Engineers are currently in the process of finding a way to recycle parts of wind turbines to avoid wastage and create a circular economy. With the life-cycle of wind turbines lasting approximately 20 years, what happens to old wind turbines is crucial to forming a circular economy. Researchers at the University of Strathclyde and Renewable Parts Ltd (RPL) are joining forces to reduce waste in the wind industry.
With a £9,500 award from the Energy Technology Partnership, RPL can determine which turbine parts require focus for future work. The University’s Electronic and Electrical Engineering department has also been busy analysing data to help determine what can be sold back to wind farm operators after refurbishment.
According to researchers, recycling wind turbines could create savings of up to 40 per cent. What’s more, it is certainly an eco-friendlier alternative to buying new. Using root cause analysis, engineers are able to identify why certain parts fail and how what happens to old wind turbine parts can help our planet. They are currently in the process of developing solutions that will reduce future fail rates and offer more refurbishments. Researchers say they hope this may also help them to better predict when parts might fail. As a result, customers will be able to better plan for the future.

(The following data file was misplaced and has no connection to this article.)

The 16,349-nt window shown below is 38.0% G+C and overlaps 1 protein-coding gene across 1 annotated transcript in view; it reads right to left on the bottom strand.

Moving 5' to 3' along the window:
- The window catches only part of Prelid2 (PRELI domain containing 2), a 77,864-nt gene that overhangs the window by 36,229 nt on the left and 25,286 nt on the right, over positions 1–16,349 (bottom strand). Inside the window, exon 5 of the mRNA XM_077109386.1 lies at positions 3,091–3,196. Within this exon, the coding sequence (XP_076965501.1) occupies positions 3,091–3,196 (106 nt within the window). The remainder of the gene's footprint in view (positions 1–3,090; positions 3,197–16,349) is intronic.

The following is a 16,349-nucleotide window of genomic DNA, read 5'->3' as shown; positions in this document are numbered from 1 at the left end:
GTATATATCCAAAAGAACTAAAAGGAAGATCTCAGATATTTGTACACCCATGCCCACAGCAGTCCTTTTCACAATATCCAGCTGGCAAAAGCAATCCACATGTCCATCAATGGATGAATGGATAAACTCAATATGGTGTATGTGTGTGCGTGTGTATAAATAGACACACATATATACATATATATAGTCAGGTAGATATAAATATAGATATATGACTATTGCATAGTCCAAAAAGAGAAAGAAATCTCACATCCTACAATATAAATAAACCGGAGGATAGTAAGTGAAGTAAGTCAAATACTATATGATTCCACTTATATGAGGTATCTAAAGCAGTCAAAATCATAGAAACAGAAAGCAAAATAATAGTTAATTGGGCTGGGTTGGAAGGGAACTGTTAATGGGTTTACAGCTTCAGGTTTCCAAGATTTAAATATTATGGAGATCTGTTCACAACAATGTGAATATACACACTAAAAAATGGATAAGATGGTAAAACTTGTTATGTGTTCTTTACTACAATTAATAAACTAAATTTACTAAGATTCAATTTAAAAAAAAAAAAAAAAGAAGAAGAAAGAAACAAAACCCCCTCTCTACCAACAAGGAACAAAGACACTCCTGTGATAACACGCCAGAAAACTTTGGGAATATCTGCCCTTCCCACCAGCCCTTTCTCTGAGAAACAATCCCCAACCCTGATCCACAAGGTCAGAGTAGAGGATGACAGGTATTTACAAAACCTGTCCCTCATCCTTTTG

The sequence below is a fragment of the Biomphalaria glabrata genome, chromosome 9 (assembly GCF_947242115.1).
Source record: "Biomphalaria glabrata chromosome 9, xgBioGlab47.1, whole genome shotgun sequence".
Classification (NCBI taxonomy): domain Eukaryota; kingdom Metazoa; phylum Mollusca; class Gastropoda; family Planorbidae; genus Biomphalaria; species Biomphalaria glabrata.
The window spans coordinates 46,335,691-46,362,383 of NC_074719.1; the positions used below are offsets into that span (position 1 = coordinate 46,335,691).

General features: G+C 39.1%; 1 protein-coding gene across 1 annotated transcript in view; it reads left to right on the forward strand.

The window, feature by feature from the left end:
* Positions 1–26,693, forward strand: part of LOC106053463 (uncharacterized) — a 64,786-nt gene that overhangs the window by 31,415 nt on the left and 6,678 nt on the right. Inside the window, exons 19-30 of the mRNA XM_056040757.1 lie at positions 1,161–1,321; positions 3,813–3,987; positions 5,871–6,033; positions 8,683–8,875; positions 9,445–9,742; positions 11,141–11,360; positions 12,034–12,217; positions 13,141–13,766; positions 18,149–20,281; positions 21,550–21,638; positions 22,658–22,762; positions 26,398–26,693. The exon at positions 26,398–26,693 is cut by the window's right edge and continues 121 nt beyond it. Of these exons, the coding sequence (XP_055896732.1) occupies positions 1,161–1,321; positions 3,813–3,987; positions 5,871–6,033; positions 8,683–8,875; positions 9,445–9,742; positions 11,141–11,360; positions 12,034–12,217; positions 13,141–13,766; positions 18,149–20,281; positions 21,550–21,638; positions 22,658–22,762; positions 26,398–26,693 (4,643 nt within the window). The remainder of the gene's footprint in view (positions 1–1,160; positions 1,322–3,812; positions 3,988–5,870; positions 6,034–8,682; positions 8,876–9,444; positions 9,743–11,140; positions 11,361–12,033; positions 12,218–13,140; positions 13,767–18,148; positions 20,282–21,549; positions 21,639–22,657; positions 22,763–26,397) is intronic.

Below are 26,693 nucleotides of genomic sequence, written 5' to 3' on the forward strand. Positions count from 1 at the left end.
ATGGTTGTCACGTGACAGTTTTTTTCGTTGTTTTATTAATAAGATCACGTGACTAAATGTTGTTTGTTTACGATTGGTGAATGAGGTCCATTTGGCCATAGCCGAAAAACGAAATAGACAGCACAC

Dr Fiona Sillars, knowledge and exchange manager from the AMRL said: “This project will drive change within the wind industry by providing new refurbishment solutions that will benefit the circular economy in Scotland.”
“The components that approach the end of their operational life or have failed will be refurbished, rather than being disposed of to landfill and replaced with brand new ones.”
James Barry, chief executive of RPL said: “Material that is often scrapped and enters landfill, can with investment, re-enter the supply chain as refurbished parts, reducing waste and cost. We have invested heavily in refurbishment technology to return increased levels of component parts to service.”
“However, it is crucial that this technology is applied to developing supply chains in the UK, with the many thousands of turbines located here. The industry is obviously based on a green energy source, but the by-produce of used parts to produce that power needs to be greener. There is a lot of scrap that comes off the turbines which ultimately finds its way to landfill in some form or another.”
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